Altered Kinetics of Non-Homologous End Joining Mediated DNA Repair in Mouse Models of Aging and Leukemia
Puthiyaveetil Abdulkader, Abdul Gafoor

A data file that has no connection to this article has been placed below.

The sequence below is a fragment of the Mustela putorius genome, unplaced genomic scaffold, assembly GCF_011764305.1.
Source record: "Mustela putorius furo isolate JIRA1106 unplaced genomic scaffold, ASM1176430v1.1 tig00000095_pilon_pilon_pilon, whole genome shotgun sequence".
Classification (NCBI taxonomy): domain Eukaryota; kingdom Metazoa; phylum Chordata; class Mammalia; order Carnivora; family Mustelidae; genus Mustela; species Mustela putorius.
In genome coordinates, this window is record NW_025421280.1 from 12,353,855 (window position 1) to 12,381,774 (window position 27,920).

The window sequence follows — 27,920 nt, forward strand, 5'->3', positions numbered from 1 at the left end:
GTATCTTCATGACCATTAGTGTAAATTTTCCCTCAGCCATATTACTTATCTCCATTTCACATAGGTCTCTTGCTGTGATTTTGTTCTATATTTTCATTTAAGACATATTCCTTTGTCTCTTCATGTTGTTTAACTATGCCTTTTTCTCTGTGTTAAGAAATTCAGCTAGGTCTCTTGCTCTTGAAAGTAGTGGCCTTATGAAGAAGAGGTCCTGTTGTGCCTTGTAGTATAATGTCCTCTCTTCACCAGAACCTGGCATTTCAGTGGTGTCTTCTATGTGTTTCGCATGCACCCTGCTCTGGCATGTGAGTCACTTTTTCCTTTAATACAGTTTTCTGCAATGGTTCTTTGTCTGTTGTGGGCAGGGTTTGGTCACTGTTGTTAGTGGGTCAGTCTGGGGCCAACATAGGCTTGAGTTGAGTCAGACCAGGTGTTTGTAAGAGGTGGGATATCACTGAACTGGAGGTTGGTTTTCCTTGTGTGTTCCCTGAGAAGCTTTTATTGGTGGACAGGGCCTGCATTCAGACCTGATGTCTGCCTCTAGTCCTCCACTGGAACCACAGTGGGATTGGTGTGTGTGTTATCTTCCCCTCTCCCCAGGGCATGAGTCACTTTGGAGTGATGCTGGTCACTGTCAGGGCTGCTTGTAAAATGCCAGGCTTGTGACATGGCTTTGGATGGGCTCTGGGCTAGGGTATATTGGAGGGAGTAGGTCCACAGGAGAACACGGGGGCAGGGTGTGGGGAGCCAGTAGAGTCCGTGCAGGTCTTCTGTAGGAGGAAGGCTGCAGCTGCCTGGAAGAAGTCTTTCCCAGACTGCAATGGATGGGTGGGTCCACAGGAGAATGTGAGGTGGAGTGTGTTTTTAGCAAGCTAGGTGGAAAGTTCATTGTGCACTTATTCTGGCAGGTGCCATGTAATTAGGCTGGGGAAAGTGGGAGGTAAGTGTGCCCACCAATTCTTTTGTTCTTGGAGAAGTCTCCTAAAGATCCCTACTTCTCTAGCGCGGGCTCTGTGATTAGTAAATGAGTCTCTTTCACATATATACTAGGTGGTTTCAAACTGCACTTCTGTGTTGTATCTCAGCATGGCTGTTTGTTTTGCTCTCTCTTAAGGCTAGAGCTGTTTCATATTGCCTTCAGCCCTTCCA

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DNA encodes the genetic instructions for the development and function of organisms and hence maintaining genomic integrity is essential for the propagation of life. However, DNA molecules are under constant threat of metabolic and environmental insults resulting in DNA damages including DNA double strand breaks (DSB), which are considered as a serious threat to cell survival. The majority of these DSB are repaired by Non-homologous end joining (NHEJ). Unrepaired DSB can lead to genomic instability resulting in cell cycle arrest, apoptosis, and mutations. Thus, delineating this DNA repair process is important in understanding the molecular mechanisms of aging and malignant progression. B lymphocytes undergo physiological DNA breaks and NHEJ-mediated DNA repair during their bone marrow differentiation and peripheral class switch recombination (CSR), thus lending them as a good model system in which to delineate the DNA repair mechanisms. To determine the effect of aging on NHEJ, B lymphocytes from old mice were analyzed. The results showed compromised DNA repair in cells from old mice compared to cells from adult mice. These results suggest that NHEJ is compromised during aging and might play critical roles in the aging process and age-associated conditions. To delineate the role of a CT in regulating the immune system, transgenic mice expressing NUP98-HOXD13 (NHD13) were analyzed for B lymphocyte differentiation, peripheral development, CSR, and antibody production. The results showed impaired B cell development and antibody production, which worsened with antigenic stimulation, suggesting the role of NHD13 in immune regulation. These studies explored the possibility of altered NHEJ-mediated DNA repair as a contributing reason for aging process and age-associated conditions. Also, the results from NHD13 study suggested that a primary CT can result in impaired NHEJ and regulate immune cell development and function. Furthermore, the results pointed to the possibility that a primary CT may lead to secondary mutations through altered NHEJ. Thus, these studies shed insight into the molecular mechanisms of altered NHEJ and may help in developing preventive or therapeutic strategies against accumulation of DNA damage, aging process and secondary mutations.
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